Today, as then, Jesus is moved by our needs and helps us resolve them. He doesn’t want us to grow faint, also due to a lack of spiritual food. Our Lord waited on the mountain for those who wanted to draw close to Him and offered them bread to feed their bodies. Now He waits for us in the Eucharistic Bread. We too can come close to Jesus to make known our needs, our joys, and our ideals. We will sense his tender love as our days pass close to Him.

AND THEY all ate and were satisfied; and they took up seven baskets full of the broken pieces left over (Mt 15:37), the narrative concludes, making clear that over four thousand people were present. Contemplating the magnitude of our Lord’s generosity can help us prepare ourselves in the best possible way to receive the graces He wants to grant us in this season of Advent. Seeing how He distributes his gifts so plentifully fills us with hope. Come, Lord, we tell Him, our heart is waiting for you. Come, for our emptiness wants to be filled to overflowing with your Life.

In the first reading of the Mass we read the promise of the messianic banquet that God is preparing for mankind. On this mountain the Lord of hosts will make for all peoples a feast of fat things, a feast of wine on the lees, of fat things full of marrow, of wine on the lees well refined. And he will destroy on this mountain the covering that is cast over all peoples, the veil that is spread over all nations. He will swallow up death for ever, and the Lord God will wipe away tears from all faces, and the reproach of his people he will take away from all the earth; for the Lord has spoken. It will be said on that day, “Lo, this is our God; we have waited for him, that he might save us. This is the Lord; we have waited for him; let us be glad and rejoice in his salvation” (Is 25:6-9).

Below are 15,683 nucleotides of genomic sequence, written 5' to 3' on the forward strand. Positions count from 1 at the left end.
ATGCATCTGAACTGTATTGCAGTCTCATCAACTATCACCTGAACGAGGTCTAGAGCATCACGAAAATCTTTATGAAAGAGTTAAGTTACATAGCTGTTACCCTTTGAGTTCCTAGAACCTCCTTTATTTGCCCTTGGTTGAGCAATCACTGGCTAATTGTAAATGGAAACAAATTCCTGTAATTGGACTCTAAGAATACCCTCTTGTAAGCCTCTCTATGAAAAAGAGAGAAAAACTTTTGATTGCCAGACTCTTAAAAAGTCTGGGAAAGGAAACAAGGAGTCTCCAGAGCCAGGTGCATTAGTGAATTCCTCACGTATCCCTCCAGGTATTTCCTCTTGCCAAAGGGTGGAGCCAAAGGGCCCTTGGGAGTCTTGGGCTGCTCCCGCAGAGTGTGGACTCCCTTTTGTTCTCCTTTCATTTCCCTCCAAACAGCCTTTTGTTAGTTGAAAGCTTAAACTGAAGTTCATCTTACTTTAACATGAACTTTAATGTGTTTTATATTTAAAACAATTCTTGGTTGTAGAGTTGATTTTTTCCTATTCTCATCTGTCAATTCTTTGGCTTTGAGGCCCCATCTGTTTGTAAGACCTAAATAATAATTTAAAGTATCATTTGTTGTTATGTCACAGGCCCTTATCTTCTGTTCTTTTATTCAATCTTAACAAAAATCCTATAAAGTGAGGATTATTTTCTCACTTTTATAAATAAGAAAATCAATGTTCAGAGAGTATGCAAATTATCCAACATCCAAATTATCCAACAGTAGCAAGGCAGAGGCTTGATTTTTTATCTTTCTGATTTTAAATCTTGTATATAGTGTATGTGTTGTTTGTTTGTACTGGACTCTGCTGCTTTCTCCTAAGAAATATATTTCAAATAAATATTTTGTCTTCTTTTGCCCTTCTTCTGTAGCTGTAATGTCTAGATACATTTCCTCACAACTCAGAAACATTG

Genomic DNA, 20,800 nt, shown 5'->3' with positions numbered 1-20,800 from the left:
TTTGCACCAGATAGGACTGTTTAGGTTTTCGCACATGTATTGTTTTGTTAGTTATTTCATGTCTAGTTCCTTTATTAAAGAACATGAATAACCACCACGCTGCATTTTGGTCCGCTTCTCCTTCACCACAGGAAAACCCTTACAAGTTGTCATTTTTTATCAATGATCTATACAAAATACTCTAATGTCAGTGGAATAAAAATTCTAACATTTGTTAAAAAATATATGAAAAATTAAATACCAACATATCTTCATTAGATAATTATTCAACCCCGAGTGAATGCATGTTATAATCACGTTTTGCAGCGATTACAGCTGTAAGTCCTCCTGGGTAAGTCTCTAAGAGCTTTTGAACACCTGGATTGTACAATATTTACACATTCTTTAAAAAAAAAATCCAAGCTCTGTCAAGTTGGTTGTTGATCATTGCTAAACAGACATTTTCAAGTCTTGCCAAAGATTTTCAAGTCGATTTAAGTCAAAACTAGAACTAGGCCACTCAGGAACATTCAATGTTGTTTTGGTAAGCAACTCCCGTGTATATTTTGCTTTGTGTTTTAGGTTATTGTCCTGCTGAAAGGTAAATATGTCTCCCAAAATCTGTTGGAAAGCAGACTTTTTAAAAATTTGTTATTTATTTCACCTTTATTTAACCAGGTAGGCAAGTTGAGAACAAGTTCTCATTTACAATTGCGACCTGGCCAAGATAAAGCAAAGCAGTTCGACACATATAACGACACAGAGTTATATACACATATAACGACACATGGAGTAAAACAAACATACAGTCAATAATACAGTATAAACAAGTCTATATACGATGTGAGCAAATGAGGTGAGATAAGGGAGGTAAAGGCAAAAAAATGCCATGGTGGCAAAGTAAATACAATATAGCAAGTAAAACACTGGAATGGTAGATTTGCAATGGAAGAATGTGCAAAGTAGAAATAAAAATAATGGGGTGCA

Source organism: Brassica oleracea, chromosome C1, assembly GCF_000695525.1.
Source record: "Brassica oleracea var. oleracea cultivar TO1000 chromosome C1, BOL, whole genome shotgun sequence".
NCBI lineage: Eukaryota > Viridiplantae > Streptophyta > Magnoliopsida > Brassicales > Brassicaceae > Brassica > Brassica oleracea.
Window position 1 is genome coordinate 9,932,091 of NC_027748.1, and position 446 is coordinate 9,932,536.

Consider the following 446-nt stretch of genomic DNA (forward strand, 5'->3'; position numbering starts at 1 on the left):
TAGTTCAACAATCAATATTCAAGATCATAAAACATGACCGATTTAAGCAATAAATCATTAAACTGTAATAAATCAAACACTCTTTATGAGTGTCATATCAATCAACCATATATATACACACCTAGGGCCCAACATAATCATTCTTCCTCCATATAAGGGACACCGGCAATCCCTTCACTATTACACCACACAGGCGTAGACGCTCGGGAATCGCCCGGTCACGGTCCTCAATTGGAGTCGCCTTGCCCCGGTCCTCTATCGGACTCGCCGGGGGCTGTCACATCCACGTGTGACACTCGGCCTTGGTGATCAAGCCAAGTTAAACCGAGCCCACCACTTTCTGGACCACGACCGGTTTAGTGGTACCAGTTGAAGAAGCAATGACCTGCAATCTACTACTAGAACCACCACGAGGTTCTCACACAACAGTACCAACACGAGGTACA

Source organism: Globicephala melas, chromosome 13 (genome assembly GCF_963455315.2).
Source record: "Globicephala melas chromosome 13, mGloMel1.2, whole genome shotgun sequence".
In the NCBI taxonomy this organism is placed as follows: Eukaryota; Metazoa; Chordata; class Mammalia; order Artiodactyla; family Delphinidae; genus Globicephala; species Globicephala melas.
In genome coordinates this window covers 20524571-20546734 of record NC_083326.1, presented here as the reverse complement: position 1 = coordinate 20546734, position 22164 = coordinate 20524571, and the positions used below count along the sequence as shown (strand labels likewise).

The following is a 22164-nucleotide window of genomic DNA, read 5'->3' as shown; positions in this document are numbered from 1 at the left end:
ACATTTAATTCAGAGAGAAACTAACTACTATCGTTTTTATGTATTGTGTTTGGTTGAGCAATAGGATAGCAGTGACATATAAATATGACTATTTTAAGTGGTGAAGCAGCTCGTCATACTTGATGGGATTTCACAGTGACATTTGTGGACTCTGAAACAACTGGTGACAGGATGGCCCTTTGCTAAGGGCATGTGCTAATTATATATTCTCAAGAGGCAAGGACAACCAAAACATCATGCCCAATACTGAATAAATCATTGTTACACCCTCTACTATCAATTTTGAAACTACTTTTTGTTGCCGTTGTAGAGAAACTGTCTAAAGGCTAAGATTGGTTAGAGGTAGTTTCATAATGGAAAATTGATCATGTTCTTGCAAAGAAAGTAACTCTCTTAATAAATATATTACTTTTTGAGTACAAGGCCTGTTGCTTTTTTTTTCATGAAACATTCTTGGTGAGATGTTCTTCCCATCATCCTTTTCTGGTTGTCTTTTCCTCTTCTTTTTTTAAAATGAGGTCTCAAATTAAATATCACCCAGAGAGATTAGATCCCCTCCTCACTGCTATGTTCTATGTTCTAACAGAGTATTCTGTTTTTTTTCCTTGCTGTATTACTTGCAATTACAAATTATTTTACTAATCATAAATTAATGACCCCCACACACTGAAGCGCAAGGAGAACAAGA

This divine feast becomes a reality, every day, in Holy Communion. Therefore, just as we are trying to put as much effort as possible into preparing ourselves to receive the Child who will be born in Bethlehem, we should do the same to prepare for our encounter with Christ each day in the Eucharist. Saint Josemaría advises us: “Have you ever thought how you would prepare yourself to receive our Lord if you could go to Communion only once in your life? We must be thankful to God that he makes it so easy for us to come to him: but we should show our gratitude by preparing ourselves very well to receive him.”[4]

Spiritual communions can be a marvelous expression of our impatience to draw close to our Lord and receive Him each day. We do so by uniting ourselves to Mary’s interior dispositions: “I wish, my Lord, to receive You, with the purity, humility and devotion with which your most holy Mother received you.”[5] “Ask our Lady, along with me, to make it come true” Saint Josemaría tells us. “Try to imagine how she spent those months, waiting for her Son to be born. And our Lady, Holy Mary, will make of you alter Christus, ipse Christus: another Christ, Christ himself!”[6]

[1] Liturgy of the Hours, Wednesday of the First Week of Advent, Mid-afternoon prayer, brief responsory.

[2] Saint Augustine, De catechizandis rudibus, no. 4.

[3] Saint John Chrysostom, Homilies on the Gospel of Saint Matthew, no. 76.

[4] Saint Josemaría, The Forge, no. 828.

[5] Formula for spiritual communion.

[6] Saint Josemaría, Christ Is Passing By, no. 11.